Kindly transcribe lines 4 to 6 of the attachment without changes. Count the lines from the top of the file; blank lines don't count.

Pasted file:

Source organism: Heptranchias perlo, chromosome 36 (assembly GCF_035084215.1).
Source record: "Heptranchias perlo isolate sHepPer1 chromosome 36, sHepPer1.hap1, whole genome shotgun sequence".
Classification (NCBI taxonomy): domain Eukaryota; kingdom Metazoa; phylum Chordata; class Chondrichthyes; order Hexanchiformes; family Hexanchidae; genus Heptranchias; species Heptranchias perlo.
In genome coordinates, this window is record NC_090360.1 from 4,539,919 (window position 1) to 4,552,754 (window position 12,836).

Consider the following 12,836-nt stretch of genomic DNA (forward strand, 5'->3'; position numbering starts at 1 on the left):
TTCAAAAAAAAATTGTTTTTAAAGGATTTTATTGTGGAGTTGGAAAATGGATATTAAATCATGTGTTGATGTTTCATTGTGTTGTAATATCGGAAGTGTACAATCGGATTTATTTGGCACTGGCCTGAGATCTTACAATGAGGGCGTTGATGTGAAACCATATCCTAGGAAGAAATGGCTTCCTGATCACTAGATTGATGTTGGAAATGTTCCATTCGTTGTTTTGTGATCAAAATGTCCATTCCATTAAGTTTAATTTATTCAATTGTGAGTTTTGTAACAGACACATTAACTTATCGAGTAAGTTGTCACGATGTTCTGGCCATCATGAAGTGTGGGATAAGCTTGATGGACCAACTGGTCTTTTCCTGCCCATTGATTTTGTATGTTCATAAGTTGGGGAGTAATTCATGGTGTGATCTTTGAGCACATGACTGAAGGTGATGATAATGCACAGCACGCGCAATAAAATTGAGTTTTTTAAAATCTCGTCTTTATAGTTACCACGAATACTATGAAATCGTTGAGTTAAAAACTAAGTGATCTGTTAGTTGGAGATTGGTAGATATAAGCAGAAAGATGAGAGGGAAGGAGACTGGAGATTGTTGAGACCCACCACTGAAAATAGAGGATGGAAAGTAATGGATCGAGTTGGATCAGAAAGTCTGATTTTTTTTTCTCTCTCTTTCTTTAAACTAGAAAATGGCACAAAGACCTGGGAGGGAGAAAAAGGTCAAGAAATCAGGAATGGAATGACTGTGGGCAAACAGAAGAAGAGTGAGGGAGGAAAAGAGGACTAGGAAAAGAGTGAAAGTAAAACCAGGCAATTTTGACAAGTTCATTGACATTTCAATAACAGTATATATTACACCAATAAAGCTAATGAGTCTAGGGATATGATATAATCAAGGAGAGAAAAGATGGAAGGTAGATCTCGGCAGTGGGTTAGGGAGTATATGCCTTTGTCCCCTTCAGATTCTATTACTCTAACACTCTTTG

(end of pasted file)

In genome coordinates, this window is record NC_090360.1 from 4,539,919 (window position 1) to 4,552,754 (window position 12,836).

Consider the following 12,836-nt stretch of genomic DNA (forward strand, 5'->3'; position numbering starts at 1 on the left):
TTCAAAAAAAAATTGTTTTTAAAGGATTTTATTGTGGAGTTGGAAAATGGATATTAAATCATGTGTTGATGTTTCATTGTGTTGTAATATCGGAAGTGTACAATCGGATTTATTTGGCACTGGCCTGAGATCTTACAATGAGGGCGTTGATGTGAAACCATATCCTAGGAAGAAATGGCTTCCTGATCACTAGATTGATGTTGGAAATGTTCCATTCGTTGTTTTGTGATCAAAATGTCCATTCCATTAAGTTTAATTTATTCAATTGTGAGTTTTGTAACAGACACATTAACTTATCGAGTAAGTTGTCACGATGTTCTGGCCATCATGAAGTGTGGGATAAGCTTGATGGACCAACTGGTCTTTTCCTGCCCATTGATTTTGTATGTTCATAAGTTGGGGAGTAATTCATGGTGTGATCTTTGAGCACATGACTGAAGGTGATGATAATGCACAGCACGCGCAATAAAATTGAGTTTTTTAAAATCTCGTCTTTATAGTTACCACGAATACTATGAAATCGTTGAGTTAAAAACTAAGTGATCTGTTAGTTGGAGATTGGTAGATATAAGCAGAAAGATGAGAGGGAAGGAGACTGGAGATTGTTGAGACCCACCACTGAAAATAGAGGATGGAAAGTAATGGATCGAGTTGGATCAGAAAGTCTGATTTTTTTTTCTCTCTCTTTCTTTAAACTAGAAAATGGCACAAAGACCTGGGAGGGAGAAAAAGGTCAAGAAATCAGGAATGGAATGACTGTGGGCAAACAGAAGAAGAGTGAGGGAGGAAAAGAGGACTAGGAAAAGAGTGAAAGTAAAACCAGGCAATTTTGACAAGTTCATTGACATTTCAATAACAGTATATATTACACCAATAAAGCTAATGAGTCTAGGGATATGATATAATCAAGGAGAGAAAAGATGGAAGGTAGATCTCGGCAGTGGGTTAGGGAGTATATGCCTTTGTCCCCTTCAGATTCTATTACTCTAACACTCTTTG